Close  

Japanese submarine docks at Subic

By: - Correspondent / @amacatunoINQ
/ 12:44 PM April 03, 2016

SUBIC FREEPORT — Japanese submarine, JS Oyashio (SS-511), docked at the Alava Pier at 9 a.m. on Sunday.

ADVERTISEMENT

It was accompanied by two Japanese warships, JS Ariake (DD-109) and JS Setogiri (DD-156), which berthed alongside JS Oyashio at about 10 a.m.

The three vessels carried more than 400 crew, according to Capt. Hiroaki Yoshino of JS Ariake.

FEATURED STORIES

At a briefing, Yoshino noted that their three-day visit is expected to enhance the already strong relationship between the Philippine Navy and the Japan Maritime Self-Defense Force.

He said there will be a series of confidence building activities between the visiting Japanese navy personnel and their Filipino counterparts.

According to Yoshino, their visit has nothing to do with the ongoing tension between the Philippines and China in the West Philippine Sea. JE

Japanese submarine Oyashio docks at a port of the former US naval base in Subic bay, on April 3, 2016. Two Japanese destroyers and a submarine docked at a Philippine port April 3, near disputed South China Sea waters, where Beijing's increasingly assertive behaviour has sparked global concern. / AFP / TED ALJIBE

Japanese submarine Oyashio docks at a port of the former US naval base in Subic bay, on April 3, 2016.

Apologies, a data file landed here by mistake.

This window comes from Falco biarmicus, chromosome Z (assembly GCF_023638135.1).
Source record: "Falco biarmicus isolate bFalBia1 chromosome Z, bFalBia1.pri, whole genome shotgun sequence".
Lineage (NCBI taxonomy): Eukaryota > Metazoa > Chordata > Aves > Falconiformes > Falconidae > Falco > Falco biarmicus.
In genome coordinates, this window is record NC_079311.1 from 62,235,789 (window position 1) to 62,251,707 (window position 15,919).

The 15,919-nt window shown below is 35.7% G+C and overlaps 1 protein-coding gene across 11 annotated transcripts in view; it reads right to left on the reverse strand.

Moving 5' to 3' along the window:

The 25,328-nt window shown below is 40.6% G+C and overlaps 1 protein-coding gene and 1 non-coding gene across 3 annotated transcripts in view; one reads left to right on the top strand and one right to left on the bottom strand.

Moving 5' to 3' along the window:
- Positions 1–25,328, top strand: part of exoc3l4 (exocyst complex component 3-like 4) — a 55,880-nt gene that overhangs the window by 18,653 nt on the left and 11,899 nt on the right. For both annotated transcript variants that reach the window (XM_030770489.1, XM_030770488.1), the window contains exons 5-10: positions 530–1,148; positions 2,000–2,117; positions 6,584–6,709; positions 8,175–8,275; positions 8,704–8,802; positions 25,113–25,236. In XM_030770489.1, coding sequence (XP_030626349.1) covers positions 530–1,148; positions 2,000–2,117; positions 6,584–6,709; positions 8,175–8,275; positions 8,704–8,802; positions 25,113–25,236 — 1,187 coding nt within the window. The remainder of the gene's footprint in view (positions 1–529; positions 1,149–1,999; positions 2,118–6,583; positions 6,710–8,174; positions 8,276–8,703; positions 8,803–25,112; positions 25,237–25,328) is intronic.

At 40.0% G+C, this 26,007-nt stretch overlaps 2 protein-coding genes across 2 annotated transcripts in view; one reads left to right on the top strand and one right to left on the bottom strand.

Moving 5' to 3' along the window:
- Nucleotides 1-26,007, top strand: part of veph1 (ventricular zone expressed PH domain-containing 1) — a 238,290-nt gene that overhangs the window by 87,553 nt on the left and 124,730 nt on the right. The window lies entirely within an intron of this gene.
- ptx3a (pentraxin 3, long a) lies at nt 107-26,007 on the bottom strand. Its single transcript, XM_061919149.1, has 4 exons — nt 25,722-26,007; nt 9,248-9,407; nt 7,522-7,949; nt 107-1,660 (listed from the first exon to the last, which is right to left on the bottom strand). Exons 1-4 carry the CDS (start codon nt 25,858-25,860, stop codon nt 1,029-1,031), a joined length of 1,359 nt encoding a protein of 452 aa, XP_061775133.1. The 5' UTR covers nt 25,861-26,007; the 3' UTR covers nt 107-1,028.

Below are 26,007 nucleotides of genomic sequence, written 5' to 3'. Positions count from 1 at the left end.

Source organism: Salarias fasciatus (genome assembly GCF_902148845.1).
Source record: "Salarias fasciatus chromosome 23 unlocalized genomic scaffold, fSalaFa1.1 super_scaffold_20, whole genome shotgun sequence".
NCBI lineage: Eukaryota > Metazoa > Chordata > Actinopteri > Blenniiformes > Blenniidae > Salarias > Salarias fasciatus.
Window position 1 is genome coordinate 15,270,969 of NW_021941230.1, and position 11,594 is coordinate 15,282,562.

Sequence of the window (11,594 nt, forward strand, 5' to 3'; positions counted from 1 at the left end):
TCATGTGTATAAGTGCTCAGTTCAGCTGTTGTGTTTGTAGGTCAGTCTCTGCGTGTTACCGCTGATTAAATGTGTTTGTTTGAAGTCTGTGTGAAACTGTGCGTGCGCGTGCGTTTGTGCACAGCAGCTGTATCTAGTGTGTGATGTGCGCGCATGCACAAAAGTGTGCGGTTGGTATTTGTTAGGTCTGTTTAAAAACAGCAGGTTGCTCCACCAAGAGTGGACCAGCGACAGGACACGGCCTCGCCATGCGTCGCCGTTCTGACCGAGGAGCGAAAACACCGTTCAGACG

Two Japanese destroyers and a submarine docked at a Philippine port April 3, near disputed South China Sea waters, where Beijing’s increasingly assertive behaviour has sparked global concern. / AFP / TED ALJIBE

Read Next
LATEST STORIES
MOST READ
Don't miss out on the latest news and information.
View comments

Subscribe to INQUIRER PLUS to get access to The Philippine Daily Inquirer & other 70+ titles, share up to 5 gadgets, listen to the news, download as early as 4am & share articles on social media. Call 896 6000.

TAGS: Defense, Japan, Japanese sub, Japanese submarine, Maritime, ship, vessel, visit, Warship
For feedback, complaints, or inquiries, contact us.


© Copyright 1997-2019 INQUIRER.net | All Rights Reserved

We use cookies to ensure you get the best experience on our website. By continuing, you are agreeing to our use of cookies. To find out more, please click this link.